Anderl Molterer - White Lightning

Passing Date

Austrian legend Anderl Molterer died on October 24, 2023, in his native Kitzbühel. He was 92.

Molterer was born on October 8, 1931. From 1953 to 1959, he won all the most prestigious Alpine races of that era—the Kandahar, the Hahnenkamm and the Lauberhorn—several times. He won 11 national championships between 1952 and 1960.

In the 1950s, Molterer was part of the six-person Kitzbühel “miracle” team, alongside Fritz Huber, Hias Leitner, Ernst Hinterseer, Christian Pravda and Toni Sailer. On the world stage, he won a downhill bronze at the World Championships in Åre, Sweden, in 1954 and silver and bronze at the Olympics in Cortina, Italy, in 1956. During these years, the international ski press dubbed him “Der Weisse Blitz von Kitz,” (white lightning from Kitz) because of his blond hair, as opposed to Toni Sailer, the “Black Blitz.” Molterer celebrated more than 50 FIS race victories, but never won FIS or Olympic gold.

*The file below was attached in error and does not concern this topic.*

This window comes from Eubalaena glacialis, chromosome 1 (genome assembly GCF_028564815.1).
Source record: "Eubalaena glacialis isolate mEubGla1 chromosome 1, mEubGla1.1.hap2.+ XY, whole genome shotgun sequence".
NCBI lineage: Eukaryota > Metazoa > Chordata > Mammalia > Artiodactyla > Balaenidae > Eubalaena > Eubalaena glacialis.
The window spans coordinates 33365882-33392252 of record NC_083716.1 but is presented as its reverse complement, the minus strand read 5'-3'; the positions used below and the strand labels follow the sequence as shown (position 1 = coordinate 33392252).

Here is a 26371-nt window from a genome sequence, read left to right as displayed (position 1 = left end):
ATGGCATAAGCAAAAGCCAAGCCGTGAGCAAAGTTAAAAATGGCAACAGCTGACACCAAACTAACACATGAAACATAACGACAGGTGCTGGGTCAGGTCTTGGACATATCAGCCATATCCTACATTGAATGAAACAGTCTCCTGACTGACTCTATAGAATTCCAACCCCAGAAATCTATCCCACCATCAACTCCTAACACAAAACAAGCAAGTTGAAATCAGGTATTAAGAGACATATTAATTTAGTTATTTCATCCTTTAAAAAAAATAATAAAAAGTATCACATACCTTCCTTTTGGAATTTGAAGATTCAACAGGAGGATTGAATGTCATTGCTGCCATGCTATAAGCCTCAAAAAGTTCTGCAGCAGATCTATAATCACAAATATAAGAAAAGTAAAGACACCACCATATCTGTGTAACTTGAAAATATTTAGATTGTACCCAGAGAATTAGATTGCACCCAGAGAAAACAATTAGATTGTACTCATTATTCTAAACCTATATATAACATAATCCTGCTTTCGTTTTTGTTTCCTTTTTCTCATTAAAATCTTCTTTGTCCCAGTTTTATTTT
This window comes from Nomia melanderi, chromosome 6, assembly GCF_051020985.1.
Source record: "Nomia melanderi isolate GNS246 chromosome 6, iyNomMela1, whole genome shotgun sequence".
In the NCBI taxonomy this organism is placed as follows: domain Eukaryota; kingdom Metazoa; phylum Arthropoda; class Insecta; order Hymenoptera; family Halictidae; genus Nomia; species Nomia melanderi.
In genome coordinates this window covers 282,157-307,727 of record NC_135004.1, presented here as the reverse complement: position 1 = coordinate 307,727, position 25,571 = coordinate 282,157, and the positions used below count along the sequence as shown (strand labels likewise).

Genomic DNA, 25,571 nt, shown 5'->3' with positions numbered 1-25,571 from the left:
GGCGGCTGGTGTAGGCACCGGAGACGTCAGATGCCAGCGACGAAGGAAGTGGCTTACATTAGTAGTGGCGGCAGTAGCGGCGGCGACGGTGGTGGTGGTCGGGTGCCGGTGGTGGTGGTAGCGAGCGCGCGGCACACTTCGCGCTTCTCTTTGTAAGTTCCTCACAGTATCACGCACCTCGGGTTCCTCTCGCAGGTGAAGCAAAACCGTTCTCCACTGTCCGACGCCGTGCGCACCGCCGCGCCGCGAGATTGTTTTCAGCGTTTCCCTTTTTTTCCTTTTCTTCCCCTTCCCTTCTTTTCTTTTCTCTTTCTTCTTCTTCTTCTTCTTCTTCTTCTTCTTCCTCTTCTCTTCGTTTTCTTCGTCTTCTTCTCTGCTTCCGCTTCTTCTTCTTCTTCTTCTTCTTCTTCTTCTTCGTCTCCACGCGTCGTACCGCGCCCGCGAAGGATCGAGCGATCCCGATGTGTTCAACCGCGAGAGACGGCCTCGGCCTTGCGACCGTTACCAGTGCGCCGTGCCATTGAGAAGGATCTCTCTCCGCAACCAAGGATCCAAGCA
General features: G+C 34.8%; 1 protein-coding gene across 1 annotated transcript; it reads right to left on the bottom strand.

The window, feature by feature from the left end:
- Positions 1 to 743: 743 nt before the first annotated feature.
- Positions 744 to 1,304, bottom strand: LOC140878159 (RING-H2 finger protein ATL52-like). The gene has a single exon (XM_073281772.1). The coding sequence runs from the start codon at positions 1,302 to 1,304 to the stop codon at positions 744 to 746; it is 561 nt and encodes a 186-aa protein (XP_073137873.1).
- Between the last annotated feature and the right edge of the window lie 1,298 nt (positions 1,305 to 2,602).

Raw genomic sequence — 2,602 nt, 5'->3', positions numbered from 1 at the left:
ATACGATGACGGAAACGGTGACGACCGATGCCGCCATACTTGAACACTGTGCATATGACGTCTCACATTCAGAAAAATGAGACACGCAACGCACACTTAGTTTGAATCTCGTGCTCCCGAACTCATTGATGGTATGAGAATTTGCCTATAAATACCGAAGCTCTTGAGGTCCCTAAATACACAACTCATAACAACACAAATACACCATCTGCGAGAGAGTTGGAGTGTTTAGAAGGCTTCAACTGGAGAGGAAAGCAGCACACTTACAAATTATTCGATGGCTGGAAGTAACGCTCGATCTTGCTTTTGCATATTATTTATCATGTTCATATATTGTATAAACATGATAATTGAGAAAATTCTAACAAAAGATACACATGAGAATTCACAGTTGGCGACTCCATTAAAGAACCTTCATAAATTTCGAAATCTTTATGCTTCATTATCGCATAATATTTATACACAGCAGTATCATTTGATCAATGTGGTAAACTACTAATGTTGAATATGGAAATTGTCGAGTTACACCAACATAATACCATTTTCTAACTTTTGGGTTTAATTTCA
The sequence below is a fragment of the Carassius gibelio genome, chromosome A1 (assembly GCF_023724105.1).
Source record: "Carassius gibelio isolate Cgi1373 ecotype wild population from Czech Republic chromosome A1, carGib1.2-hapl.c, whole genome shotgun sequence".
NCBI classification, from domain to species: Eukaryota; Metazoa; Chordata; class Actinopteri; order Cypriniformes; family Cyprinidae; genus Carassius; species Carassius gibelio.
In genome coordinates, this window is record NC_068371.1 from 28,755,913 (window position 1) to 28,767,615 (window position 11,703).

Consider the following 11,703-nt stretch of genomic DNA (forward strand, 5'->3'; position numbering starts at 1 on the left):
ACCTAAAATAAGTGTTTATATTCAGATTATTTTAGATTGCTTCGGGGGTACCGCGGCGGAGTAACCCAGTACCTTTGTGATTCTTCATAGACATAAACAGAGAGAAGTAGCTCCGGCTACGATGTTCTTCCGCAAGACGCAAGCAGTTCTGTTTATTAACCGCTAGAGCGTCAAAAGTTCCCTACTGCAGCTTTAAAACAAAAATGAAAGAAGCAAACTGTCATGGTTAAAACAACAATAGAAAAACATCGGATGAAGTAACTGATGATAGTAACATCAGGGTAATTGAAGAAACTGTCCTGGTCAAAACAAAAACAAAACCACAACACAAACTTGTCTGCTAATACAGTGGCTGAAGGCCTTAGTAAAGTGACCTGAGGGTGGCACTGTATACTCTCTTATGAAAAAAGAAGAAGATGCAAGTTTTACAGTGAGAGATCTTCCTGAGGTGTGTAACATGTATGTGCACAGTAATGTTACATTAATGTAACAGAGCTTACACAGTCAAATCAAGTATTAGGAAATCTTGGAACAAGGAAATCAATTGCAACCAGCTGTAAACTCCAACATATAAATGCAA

Following the 1960 Squaw Valley Olympics, Molterer moved to Aspen and worked for the Aspen Skiing Company as race director and VIP ambassador. During the 1960–1961 season, Friedl Pfeifer created the first professional ski racing circuit, the International Professional Ski Racing Association. Molterer won the pro championships four times before the tour folded in 1966. That same year, Molterer, Pepi Gramshammer and Eric Sailer set up the Red Lodge
International Summer Ski Racing Camp as a hub of Alpine training.

Molterer lived in the United States for more than 60 years with his partner, Kay. After her passing in 2022, he returned to Kitzbühel. In 2000, Kitzbühel named him the “Hahnenkamm Legend of the Century” for his nine Hahnenkamm victories, more than any other competitor.